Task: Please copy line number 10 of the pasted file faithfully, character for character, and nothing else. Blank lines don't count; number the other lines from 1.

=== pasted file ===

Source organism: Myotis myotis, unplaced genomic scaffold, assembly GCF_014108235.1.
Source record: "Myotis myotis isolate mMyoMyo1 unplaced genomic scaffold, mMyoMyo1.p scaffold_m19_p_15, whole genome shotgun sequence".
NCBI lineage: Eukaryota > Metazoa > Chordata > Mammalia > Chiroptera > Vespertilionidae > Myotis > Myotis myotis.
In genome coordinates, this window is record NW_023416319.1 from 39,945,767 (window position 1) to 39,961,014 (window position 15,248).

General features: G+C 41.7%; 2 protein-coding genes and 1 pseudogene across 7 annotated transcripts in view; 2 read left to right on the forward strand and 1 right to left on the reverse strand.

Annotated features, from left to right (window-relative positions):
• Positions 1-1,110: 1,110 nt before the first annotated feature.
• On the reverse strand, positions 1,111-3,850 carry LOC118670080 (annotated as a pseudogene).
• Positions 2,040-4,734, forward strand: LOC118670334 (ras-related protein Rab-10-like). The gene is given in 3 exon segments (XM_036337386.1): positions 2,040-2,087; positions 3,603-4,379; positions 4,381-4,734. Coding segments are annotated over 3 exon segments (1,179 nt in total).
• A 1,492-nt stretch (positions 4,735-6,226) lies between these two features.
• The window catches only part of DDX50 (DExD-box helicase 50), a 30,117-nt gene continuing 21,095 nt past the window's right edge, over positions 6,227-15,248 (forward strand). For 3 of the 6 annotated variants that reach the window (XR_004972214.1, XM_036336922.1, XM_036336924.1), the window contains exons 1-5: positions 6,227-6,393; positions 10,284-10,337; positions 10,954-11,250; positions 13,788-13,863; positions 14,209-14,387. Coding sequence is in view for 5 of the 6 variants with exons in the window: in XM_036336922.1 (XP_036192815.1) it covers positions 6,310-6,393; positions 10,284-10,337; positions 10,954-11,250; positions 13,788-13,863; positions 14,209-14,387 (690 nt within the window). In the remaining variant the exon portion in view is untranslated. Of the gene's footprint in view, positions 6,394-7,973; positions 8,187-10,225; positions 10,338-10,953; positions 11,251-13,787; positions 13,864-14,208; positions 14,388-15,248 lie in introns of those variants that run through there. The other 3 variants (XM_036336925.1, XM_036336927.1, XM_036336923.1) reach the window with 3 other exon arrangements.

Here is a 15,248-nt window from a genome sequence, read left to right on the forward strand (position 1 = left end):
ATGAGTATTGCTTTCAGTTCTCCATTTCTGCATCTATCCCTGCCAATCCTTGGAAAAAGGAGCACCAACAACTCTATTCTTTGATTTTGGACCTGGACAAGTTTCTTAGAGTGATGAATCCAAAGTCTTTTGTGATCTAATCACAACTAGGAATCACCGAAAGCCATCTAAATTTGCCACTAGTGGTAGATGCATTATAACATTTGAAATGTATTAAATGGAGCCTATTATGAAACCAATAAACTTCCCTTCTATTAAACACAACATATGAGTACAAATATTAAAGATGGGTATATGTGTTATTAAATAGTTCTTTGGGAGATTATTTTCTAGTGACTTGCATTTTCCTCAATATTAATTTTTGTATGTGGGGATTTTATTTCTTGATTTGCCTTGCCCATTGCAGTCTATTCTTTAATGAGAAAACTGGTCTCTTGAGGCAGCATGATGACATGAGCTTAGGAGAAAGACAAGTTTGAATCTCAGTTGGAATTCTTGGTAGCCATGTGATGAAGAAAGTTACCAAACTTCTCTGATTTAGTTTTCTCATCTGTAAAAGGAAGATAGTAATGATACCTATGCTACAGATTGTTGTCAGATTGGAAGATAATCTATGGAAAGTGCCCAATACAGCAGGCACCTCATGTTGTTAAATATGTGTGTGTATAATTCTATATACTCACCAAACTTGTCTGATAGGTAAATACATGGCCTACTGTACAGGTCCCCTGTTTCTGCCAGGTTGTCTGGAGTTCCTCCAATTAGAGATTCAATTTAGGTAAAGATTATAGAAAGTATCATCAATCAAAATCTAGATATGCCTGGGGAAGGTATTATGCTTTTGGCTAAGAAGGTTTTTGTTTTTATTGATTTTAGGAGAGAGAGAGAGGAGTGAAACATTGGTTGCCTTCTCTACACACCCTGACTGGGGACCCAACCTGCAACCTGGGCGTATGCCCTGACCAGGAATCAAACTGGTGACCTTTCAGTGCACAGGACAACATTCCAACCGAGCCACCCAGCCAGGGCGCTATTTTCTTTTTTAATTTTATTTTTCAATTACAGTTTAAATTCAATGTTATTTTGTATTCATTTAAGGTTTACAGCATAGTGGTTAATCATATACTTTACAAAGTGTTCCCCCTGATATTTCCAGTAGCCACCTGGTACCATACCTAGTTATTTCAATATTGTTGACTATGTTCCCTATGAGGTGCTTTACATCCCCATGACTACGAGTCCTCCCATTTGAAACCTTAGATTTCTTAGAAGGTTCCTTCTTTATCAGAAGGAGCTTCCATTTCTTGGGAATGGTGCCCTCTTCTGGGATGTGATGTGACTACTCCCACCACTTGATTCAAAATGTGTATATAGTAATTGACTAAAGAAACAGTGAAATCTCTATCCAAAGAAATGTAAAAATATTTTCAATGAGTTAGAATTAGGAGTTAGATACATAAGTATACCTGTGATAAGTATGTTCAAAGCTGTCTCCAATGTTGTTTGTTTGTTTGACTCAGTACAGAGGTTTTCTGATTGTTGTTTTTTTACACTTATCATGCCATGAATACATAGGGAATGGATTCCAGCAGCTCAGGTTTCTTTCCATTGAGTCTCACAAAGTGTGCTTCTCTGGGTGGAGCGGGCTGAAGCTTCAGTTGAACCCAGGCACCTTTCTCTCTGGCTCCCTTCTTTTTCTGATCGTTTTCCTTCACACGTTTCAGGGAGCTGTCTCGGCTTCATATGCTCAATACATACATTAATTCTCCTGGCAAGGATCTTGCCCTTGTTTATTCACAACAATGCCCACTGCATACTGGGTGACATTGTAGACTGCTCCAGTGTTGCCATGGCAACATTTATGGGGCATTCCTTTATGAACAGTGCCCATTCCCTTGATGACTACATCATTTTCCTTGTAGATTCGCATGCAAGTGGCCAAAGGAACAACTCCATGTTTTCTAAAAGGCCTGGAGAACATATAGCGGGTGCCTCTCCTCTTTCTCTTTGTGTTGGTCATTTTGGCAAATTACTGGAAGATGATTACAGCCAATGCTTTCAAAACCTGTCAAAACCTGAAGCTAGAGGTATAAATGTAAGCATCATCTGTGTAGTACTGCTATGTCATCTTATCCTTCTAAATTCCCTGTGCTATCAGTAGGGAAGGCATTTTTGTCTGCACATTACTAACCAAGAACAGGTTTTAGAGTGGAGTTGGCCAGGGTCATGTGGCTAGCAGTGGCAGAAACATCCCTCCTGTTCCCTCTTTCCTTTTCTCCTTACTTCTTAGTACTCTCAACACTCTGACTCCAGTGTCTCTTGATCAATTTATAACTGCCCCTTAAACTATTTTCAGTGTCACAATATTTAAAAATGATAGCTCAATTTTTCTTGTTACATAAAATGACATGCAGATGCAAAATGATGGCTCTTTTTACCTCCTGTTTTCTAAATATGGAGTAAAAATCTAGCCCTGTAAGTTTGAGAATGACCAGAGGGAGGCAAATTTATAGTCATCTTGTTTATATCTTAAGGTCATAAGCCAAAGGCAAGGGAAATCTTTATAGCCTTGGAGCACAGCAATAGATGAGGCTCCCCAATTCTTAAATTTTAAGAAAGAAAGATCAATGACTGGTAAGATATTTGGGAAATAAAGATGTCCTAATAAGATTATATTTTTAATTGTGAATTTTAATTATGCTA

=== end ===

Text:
• A 1,492-nt stretch (positions 4,735-6,226) lies between these two features.